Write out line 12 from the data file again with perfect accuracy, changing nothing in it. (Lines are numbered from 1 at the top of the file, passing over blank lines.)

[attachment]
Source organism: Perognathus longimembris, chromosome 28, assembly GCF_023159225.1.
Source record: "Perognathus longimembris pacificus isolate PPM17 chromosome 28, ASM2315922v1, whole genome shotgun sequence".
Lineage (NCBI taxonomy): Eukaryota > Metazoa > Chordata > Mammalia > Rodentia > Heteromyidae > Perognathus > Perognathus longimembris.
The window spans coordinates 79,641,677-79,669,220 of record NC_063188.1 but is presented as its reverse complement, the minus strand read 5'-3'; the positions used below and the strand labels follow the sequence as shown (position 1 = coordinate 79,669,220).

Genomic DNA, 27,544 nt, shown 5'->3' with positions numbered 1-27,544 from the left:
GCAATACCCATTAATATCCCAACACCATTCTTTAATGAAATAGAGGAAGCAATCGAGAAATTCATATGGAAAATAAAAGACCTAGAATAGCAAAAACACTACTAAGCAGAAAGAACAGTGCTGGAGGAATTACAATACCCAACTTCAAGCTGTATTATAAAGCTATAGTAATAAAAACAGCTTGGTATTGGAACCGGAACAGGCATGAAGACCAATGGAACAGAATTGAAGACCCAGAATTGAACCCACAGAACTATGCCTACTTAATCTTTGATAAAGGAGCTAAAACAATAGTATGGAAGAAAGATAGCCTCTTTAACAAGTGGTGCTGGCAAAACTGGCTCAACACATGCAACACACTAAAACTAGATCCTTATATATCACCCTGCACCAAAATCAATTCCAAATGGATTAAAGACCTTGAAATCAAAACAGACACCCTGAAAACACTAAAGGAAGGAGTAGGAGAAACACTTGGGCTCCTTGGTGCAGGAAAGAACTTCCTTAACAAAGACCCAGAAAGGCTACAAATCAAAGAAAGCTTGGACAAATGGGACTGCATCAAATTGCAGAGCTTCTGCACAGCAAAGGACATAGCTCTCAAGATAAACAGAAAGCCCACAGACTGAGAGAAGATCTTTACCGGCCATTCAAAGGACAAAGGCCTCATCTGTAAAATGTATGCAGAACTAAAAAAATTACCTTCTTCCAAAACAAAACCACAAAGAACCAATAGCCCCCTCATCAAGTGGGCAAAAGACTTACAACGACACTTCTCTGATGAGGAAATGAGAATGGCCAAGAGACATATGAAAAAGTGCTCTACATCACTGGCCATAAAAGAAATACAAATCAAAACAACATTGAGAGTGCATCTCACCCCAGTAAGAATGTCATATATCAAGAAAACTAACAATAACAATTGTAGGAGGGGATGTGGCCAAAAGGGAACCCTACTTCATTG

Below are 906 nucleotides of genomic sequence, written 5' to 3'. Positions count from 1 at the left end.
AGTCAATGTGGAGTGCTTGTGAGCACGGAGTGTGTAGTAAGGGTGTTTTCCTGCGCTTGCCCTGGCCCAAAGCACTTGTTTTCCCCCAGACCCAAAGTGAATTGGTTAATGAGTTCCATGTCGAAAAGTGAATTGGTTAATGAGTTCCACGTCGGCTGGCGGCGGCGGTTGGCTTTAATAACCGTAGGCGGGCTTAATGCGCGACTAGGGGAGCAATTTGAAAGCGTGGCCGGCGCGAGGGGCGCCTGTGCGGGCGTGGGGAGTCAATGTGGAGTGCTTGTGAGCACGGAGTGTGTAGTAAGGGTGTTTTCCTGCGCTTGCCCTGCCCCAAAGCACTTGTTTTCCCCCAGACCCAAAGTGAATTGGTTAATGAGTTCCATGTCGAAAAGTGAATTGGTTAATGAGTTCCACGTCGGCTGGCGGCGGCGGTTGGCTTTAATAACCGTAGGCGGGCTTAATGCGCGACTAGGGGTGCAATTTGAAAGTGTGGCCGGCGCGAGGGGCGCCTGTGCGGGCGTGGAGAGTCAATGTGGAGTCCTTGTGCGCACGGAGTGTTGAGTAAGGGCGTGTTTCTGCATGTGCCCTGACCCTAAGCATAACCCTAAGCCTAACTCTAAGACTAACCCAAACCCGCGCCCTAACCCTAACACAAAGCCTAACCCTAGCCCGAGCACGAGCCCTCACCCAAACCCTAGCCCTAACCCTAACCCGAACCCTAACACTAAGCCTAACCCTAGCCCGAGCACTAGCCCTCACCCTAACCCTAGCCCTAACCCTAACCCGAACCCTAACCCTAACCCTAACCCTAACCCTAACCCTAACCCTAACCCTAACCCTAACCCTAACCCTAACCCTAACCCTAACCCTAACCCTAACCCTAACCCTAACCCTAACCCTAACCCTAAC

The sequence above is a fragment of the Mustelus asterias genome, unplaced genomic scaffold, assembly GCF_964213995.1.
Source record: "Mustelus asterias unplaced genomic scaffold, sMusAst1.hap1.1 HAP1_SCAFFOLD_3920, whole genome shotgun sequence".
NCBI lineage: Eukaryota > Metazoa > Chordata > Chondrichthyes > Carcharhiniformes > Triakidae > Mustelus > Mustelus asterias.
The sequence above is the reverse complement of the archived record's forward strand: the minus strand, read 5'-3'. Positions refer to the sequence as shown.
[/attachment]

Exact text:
The sequence above is the reverse complement of the archived record's forward strand: the minus strand, read 5'-3'. Positions refer to the sequence as shown.